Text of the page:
15. Excellent job with those drawer fronts, looking great.
  16. I agree on both counts, that Maloof lounge chair is a better looking chair, but I don't dislike this chair.
  17. This chair has always interested me, a true Danish MCM classic. It's a chair that has been in the back of my mind to tackle and last Jan when I moved my son into his new apartment, a number of remakes of this chair occupied the lobby of his complex. I was so happy to get a chance to sit in and inspect one. It's a comfortable low slung lounge chair that I think could be made with loose tenons (domino) as long as I could figure out the angles and dimensions. I've quietly been researching this chair for the past few months and I think I have enough info to jump in. Finding the plans and details o
  18. So sorry to hear that. I agree with you Shane, losing stuff is something I could overcome because insurance replaces stuff. Insurance doesn't replace what you put into you pieces, nothing can replace that. My condolences and wish you the best in rebuilding.
  19. I'm in the bayside waters behind Long Beach Island NJ. The official name of the body of water is Little Egg Harbor.
  20. Well @Mark J, you asked for on the water pics, so here goes; "Yours truly" on the maiden voyage; Some appropriate pics waterside; The kayak handled well, was a complete joy to use. It was well worth the effort to make and I can't wait to make another. Thanks for looking
  21. I agree that on the water pics are a requirement for this one. They will be coming. @wtnhighlander I also agree , option D sounds best.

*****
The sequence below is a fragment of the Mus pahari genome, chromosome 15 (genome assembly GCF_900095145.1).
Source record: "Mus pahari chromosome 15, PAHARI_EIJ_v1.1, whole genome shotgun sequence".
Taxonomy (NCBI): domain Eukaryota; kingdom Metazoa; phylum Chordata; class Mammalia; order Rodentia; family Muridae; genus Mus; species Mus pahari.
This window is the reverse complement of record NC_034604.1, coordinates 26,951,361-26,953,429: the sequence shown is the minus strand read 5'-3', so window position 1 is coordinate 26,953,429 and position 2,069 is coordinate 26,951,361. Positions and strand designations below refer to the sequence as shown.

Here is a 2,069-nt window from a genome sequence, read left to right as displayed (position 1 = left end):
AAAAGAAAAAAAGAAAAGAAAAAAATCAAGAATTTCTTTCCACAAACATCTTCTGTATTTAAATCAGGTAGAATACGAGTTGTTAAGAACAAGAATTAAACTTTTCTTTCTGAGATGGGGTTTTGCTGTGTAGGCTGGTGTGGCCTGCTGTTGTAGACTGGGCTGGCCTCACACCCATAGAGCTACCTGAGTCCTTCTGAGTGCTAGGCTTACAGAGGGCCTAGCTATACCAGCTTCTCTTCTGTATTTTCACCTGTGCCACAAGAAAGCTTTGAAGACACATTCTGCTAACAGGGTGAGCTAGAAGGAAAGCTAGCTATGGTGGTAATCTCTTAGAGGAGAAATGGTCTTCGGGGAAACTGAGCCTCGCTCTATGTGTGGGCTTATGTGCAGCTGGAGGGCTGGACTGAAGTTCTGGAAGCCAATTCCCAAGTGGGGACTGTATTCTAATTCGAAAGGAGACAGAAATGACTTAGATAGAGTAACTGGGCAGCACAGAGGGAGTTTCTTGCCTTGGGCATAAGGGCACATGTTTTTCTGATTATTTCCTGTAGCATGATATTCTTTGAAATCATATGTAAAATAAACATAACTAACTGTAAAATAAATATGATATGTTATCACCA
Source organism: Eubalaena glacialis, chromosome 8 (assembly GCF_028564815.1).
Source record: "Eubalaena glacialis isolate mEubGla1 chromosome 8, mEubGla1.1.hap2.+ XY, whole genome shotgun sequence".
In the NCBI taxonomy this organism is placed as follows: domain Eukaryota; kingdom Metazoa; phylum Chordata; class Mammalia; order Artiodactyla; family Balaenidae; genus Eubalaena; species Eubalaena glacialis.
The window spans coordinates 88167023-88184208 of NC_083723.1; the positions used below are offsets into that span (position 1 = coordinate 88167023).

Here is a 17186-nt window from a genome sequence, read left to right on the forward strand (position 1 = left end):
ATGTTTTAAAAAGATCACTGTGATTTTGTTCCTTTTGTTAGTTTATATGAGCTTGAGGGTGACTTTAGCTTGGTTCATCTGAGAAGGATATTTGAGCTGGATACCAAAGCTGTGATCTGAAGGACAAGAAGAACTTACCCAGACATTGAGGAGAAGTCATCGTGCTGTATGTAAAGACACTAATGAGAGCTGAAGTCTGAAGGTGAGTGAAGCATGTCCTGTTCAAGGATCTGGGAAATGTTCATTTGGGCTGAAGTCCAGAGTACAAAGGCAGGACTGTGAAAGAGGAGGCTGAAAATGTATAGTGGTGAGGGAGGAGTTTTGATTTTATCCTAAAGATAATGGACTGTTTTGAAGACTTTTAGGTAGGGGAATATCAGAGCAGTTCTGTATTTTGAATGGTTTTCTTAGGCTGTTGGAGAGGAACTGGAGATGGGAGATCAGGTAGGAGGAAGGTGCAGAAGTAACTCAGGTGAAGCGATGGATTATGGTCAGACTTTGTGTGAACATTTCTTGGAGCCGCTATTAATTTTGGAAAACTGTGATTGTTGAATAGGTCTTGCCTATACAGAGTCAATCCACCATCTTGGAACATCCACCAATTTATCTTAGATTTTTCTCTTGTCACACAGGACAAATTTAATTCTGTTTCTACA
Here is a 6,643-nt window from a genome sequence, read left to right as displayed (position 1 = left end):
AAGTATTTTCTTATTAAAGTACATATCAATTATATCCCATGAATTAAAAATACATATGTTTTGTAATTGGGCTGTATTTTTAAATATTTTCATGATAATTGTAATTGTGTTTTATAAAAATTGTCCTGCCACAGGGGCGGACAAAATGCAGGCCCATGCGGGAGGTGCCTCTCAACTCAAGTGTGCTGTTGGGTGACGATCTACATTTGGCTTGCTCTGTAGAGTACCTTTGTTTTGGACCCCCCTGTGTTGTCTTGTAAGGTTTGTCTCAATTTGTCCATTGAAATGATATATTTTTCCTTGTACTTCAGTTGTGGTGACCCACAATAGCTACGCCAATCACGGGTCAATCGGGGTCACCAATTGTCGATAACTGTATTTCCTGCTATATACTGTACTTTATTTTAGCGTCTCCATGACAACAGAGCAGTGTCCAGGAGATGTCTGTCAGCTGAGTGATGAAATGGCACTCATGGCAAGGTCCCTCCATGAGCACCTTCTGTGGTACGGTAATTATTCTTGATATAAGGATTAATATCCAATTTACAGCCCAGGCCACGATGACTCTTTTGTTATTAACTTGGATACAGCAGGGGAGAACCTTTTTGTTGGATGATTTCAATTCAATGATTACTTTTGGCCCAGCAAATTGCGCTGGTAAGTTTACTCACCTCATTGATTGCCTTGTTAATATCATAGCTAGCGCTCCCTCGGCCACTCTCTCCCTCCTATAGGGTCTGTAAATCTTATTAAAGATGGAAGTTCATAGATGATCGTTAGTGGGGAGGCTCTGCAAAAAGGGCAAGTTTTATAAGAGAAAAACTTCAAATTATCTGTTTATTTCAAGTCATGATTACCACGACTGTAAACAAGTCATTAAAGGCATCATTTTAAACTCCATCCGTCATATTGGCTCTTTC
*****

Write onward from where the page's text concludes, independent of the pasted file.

22. Alright, I have not been hiding, I've been varnishing my a*% off. Four coats top and four coats bottom after a lot of fairing and sanding of the epoxy base. After varnishing, on went the additions that make the boat complete. Here are the pics; Ready for the water, fully rigged and set up, just need to add the float bag for the front compartment; Handmade walnut handles drilled thru hull; Front bungee cords, left them a little long to see how it goes; Bungee cords again and hatch behind the cockpit; Hatch in place and off, you can see the
  23. Very nice Cliff, great result and great grain selection. That was air dried walnut, correct? I don't think you typically see those colors in kiln dried.
  24. @wtnhighlander, I have no idea if that would work or not, interesting thought. If it really bothered me I think the thing to do would have been to sand out before adding extra epoxy. If you look at it with a fresh coat of epoxy you can see it's less obvious, in fact I think some of the filler I used at the deck to combing juncture looks worse.
  25. Another big milestone, for the most part all the pieces of the kayak are together and glued in place. I still have little stuff like the seat, backrest, tiedowns and toggles for the hatch to put on the boat, but that will be after finishing. So after glassing the deck I got some of my parts epoxied on for the cockpit and hatch opening; After that I cleaned up and feathered the hull area where the glassing draped over on to it. You can see a few drip lines and the edge of the glass. Epoxy should fill that in.; So on to another coat of epoxy over the glassed dec